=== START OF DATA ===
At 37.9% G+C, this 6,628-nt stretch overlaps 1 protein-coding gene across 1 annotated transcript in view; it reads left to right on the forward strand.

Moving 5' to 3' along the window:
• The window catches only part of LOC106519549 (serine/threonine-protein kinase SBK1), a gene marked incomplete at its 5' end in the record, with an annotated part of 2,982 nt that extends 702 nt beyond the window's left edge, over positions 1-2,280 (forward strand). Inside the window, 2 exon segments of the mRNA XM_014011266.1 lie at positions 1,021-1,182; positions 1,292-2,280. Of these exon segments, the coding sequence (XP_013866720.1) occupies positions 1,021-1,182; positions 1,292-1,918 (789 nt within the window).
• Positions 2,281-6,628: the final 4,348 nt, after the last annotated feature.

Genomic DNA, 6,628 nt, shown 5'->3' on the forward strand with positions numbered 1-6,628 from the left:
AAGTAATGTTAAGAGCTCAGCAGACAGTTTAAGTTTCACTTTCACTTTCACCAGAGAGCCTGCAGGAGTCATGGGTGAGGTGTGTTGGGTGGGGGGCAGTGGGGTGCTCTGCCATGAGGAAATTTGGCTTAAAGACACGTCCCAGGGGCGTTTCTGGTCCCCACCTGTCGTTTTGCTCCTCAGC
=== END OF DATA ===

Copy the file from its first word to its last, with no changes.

At 37.9% G+C, this 6,628-nt stretch overlaps 1 protein-coding gene across 1 annotated transcript in view; it reads left to right on the forward strand.

Moving 5' to 3' along the window:
• The window catches only part of LOC106519549 (serine/threonine-protein kinase SBK1), a gene marked incomplete at its 5' end in the record, with an annotated part of 2,982 nt that extends 702 nt beyond the window's left edge, over positions 1-2,280 (forward strand). Inside the window, 2 exon segments of the mRNA XM_014011266.1 lie at positions 1,021-1,182; positions 1,292-2,280. Of these exon segments, the coding sequence (XP_013866720.1) occupies positions 1,021-1,182; positions 1,292-1,918 (789 nt within the window).
• Positions 2,281-6,628: the final 4,348 nt, after the last annotated feature.

Genomic DNA, 6,628 nt, shown 5'->3' on the forward strand with positions numbered 1-6,628 from the left:
AAGTAATGTTAAGAGCTCAGCAGACAGTTTAAGTTTCACTTTCACTTTCACCAGAGAGCCTGCAGGAGTCATGGGTGAGGTGTGTTGGGTGGGGGGCAGTGGGGTGCTCTGCCATGAGGAAATTTGGCTTAAAGACACGTCCCAGGGGCGTTTCTGGTCCCCACCTGTCGTTTTGCTCCTCAGC